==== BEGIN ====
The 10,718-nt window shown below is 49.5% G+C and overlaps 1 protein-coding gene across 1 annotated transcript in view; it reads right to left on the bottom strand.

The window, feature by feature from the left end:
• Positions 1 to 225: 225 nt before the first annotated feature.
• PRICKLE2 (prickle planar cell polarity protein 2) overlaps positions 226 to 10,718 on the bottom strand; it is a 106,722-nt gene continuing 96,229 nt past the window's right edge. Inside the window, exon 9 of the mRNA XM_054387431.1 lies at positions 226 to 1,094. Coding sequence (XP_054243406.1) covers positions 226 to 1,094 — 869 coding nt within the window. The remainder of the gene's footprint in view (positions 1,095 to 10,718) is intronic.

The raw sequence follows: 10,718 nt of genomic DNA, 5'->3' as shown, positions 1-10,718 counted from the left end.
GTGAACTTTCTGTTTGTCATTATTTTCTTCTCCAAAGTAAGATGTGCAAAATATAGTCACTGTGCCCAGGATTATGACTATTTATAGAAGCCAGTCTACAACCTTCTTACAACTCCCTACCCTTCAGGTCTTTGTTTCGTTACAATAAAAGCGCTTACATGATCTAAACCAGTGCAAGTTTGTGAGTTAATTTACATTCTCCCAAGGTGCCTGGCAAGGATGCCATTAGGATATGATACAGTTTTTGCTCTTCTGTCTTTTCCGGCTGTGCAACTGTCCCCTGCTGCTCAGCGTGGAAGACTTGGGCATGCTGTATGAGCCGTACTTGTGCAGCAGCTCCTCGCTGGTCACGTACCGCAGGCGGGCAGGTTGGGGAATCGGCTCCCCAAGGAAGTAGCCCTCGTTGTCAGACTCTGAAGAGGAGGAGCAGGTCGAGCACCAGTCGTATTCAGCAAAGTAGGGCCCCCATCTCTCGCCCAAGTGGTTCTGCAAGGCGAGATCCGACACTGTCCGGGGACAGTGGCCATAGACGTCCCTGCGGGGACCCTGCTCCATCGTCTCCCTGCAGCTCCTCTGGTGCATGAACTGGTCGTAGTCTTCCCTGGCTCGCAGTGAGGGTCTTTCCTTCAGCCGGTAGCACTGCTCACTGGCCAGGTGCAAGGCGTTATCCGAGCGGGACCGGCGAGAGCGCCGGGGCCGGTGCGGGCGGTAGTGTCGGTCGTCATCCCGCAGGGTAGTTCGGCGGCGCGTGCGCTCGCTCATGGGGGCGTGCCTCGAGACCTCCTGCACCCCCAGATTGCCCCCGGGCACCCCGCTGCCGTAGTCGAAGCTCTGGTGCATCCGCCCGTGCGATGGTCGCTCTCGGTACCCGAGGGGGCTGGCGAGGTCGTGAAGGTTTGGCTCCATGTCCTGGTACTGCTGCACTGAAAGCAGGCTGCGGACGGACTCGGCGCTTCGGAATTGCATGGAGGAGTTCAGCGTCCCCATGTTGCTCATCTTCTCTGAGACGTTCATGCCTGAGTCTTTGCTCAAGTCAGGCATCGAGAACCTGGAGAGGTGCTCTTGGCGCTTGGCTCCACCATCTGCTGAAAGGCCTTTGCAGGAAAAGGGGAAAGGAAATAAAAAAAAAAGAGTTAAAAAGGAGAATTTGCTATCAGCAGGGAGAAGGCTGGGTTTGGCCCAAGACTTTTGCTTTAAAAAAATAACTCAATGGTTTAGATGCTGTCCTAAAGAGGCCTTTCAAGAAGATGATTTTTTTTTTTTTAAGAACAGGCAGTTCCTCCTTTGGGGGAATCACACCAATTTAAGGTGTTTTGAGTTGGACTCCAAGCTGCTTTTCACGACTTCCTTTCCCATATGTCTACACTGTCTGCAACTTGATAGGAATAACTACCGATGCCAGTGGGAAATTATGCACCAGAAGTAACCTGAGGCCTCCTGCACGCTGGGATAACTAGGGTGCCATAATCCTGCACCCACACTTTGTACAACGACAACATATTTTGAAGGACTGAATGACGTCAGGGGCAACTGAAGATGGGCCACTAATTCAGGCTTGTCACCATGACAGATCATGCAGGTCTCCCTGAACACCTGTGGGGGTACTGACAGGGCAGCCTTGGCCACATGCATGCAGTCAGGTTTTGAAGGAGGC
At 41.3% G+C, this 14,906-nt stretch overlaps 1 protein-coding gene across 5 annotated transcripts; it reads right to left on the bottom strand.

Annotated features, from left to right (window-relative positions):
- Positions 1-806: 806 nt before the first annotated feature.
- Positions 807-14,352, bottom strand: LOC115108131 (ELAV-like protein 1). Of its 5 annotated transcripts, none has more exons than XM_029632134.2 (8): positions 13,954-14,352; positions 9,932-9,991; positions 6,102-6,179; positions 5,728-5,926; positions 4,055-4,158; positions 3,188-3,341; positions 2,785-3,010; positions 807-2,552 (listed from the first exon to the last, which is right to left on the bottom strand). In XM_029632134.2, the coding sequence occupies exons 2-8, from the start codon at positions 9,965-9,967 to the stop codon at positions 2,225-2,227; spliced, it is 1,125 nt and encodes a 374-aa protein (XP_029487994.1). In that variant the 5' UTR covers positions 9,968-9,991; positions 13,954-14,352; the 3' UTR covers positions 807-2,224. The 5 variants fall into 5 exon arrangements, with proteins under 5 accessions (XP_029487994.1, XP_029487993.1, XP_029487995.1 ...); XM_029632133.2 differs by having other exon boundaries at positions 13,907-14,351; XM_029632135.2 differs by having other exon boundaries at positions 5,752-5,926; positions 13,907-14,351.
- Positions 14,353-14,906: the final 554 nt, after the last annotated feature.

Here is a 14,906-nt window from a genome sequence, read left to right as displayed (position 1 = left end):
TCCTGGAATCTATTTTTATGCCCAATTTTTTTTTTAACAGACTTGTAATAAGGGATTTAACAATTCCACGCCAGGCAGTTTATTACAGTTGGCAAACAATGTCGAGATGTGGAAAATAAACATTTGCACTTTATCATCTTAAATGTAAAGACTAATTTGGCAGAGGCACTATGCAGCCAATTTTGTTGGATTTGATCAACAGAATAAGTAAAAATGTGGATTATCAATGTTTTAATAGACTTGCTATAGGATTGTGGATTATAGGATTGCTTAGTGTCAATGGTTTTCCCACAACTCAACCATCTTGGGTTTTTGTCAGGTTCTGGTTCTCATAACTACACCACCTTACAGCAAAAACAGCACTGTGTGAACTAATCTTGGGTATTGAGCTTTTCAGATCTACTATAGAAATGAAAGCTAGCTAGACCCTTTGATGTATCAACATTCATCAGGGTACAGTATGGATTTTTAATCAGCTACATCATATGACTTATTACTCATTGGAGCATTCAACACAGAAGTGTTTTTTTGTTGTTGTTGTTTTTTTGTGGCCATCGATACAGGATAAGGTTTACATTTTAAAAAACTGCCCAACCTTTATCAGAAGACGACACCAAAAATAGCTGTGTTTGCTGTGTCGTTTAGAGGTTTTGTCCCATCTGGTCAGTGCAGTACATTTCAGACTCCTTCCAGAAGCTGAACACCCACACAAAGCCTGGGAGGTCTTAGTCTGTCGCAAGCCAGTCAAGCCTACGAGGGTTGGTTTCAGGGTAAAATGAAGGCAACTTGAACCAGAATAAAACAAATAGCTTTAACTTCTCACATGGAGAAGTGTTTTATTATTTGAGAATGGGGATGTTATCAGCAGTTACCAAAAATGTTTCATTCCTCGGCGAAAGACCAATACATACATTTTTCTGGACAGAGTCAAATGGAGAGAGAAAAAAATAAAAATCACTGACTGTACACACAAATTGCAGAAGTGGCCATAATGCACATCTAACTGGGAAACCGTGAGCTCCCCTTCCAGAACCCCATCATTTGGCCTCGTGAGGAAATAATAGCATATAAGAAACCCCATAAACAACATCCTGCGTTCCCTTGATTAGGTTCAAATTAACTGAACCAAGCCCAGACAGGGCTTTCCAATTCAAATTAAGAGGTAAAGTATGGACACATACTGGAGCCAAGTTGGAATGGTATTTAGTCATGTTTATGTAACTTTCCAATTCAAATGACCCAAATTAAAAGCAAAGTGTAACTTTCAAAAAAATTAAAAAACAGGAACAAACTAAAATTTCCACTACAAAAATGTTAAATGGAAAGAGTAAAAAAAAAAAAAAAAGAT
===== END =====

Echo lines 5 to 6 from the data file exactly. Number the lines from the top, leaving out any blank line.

The raw sequence follows: 10,718 nt of genomic DNA, 5'->3' as shown, positions 1-10,718 counted from the left end.
GTGAACTTTCTGTTTGTCATTATTTTCTTCTCCAAAGTAAGATGTGCAAAATATAGTCACTGTGCCCAGGATTATGACTATTTATAGAAGCCAGTCTACAACCTTCTTACAACTCCCTACCCTTCAGGTCTTTGTTTCGTTACAATAAAAGCGCTTACATGATCTAAACCAGTGCAAGTTTGTGAGTTAATTTACATTCTCCCAAGGTGCCTGGCAAGGATGCCATTAGGATATGATACAGTTTTTGCTCTTCTGTCTTTTCCGGCTGTGCAACTGTCCCCTGCTGCTCAGCGTGGAAGACTTGGGCATGCTGTATGAGCCGTACTTGTGCAGCAGCTCCTCGCTGGTCACGTACCGCAGGCGGGCAGGTTGGGGAATCGGCTCCCCAAGGAAGTAGCCCTCGTTGTCAGACTCTGAAGAGGAGGAGCAGGTCGAGCACCAGTCGTATTCAGCAAAGTAGGGCCCCCATCTCTCGCCCAAGTGGTTCTGCAAGGCGAGATCCGACACTGTCCGGGGACAGTGGCCATAGACGTCCCTGCGGGGACCCTGCTCCATCGTCTCCCTGCAGCTCCTCTGGTGCATGAACTGGTCGTAGTCTTCCCTGGCTCGCAGTGAGGGTCTTTCCTTCAGCCGGTAGCACTGCTCACTGGCCAGGTGCAAGGCGTTATCCGAGCGGGACCGGCGAGAGCGCCGGGGCCGGTGCGGGCGGTAGTGTCGGTCGTCATCCCGCAGGGTAGTTCGGCGGCGCGTGCGCTCGCTCATGGGGGCGTGCCTCGAGACCTCCTGCACCCCCAGATTGCCCCCGGGCACCCCGCTGCCGTAGTCGAAGCTCTGGTGCATCCGCCCGTGCGATGGTCGCTCTCGGTACCCGAGGGGGCTGGCGAGGTCGTGAAGGTTTGGCTCCATGTCCTGGTACTGCTGCACTGAAAGCAGGCTGCGGACGGACTCGGCGCTTCGGAATTGCATGGAGGAGTTCAGCGTCCCCATGTTGCTCATCTTCTCTGAGACGTTCATGCCTGAGTCTTTGCTCAAGTCAGGCATCGAGAACCTGGAGAGGTGCTCTTGGCGCTTGGCTCCACCATCTGCTGAAAGGCCTTTGCAGGAAAAGGGGAAAGGAAATAAAAAAAAAAGAGTTAAAAAGGAGAATTTGCTATCAGCAGGGAGAAGGCTGGGTTTGGCCCAAGACTTTTGCTTTAAAAAAATAACTCAATGGTTTAGATGCTGTCCTAAAGAGGCCTTTCAAGAAGATGATTTTTTTTTTTTTAAGAACAGGCAGTTCCTCCTTTGGGGGAATCACACCAATTTAAGGTGTTTTGAGTTGGACTCCAAGCTGCTTTTCACGACTTCCTTTCCCATATGTCTACACTGTCTGCAACTTGATAGGAATAACTACCGATGCCAGTGGGAAATTATGCACCAGAAGTAACCTGAGGCCTCCTGCACGCTGGGATAACTAGGGTGCCATAATCCTGCACCCACACTTTGTACAACGACAACATATTTTGAAGGACTGAATGACGTCAGGGGCAACTGAAGATGGGCCACTAATTCAGGCTTGTCACCATGACAGATCATGCAGGTCTCCCTGAACACCTGTGGGGGTACTGACAGGGCAGCCTTGGCCACATGCATGCAGTCAGGTTTTGAAGGAGGC